After challenging the otherwise sedate notions of dinner theater with whiz-bang productions of the musicals "Cats" and "Miss Saigon," the folks of the Broadway Palm Dinner Theatre in Mesa admit this season’s gone back to the tamer stuff.
Usually, that would be OK, because the Palm knows better than just about anyone in the Valley how to put new life into old war horses.
But the opening production of the Palm’s fifth season, Lerner and Loewe’s medieval musical "Camelot," is little more than a mystical, magical mess.
Not that it’s entirely the Palm’s fault. At its core, "Camelot" doesn’t connect. It’s a sprawling stinker of Renaissance fair fetishism with all the lamely trumped-up drama of a jousting show at one of those theme restaurants where you call the waitresses "wenches" and eat Cornish game hen with your fingers.
The songs — save for a few classics like "The Simple Joys of Maidenhood" — don’t exactly stick.
And good luck trying to find depth in the characters — from Merlin the magician to King Arthur. It’s a challenge on the order of yanking Excalibur from the stone.
Broadway Palm artistic director M. Seth Reins takes the helm and does what he can with his source material, whacking it down to two hours and letting his lighting designer, Russell Thompson, go ga-ga with overdone effects.
The director has also assembled a largely sturdy cast to help beef up this royal fluff. This King Arthur, Michael Haws, registers real hurt as he sees his Guenevere (played by Jennifer Davis-Johnson) wooed by the French Lancelot (Michael Sample). Davis-Johnson, meanwhile, may not be able to save her paper-thin character, but she’s got a solid (if unremarkable) voice to power through the show’s tunes.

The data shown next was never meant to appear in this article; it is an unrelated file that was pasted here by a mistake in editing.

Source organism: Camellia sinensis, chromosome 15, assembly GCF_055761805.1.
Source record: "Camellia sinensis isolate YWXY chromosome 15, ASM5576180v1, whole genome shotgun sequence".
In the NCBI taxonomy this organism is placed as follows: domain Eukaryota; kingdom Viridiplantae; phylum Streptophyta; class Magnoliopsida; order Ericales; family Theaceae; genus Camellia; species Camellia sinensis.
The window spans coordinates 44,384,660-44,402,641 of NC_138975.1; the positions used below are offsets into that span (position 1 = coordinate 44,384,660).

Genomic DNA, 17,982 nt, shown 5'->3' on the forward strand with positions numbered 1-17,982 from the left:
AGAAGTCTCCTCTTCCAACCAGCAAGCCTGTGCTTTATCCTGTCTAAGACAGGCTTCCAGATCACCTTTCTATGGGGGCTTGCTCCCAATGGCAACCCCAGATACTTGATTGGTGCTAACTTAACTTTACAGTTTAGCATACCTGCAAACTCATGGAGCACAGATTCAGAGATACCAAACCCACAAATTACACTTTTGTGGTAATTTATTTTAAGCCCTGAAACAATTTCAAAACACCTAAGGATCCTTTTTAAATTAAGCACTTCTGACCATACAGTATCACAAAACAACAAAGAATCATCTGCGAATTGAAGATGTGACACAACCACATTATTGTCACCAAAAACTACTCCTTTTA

Sample, an Arizona State University student making his Palm debut, is hunky and bold enough to tackle his Lancelot with the necessary bravado, and his singing voice earns him worthy comparisons to pop - opera crooner Josh Groban.
Sure, his French accent is silly — and vaguely Italian in places. But in a show that’s already galloping full-speed on ye olde cheesy road to Hammytown, that’s almost a good thing.
What keeps this "Camelot" from deserving to be fed to the dragons is simple: The Palm is still one of the best entertainment values in the Valley — thanks to a boffo buffet (crabstuffed sole with artichoke, wild mushroom risotto, herband Parmesan-dusted chicken, among other savory offerings) and the sheer charm and hospitality of the company.
When: 6 p.m. Tuesday through Saturday, 5:30 p.m. Sunday, select Wednesday, Thursday, Saturday and Sunday matinees. Closing Nov. 12
Where: Broadway Palm Dinner Theatre, 5247 E. Brown Road, Mesa
Information: (480) 325-6700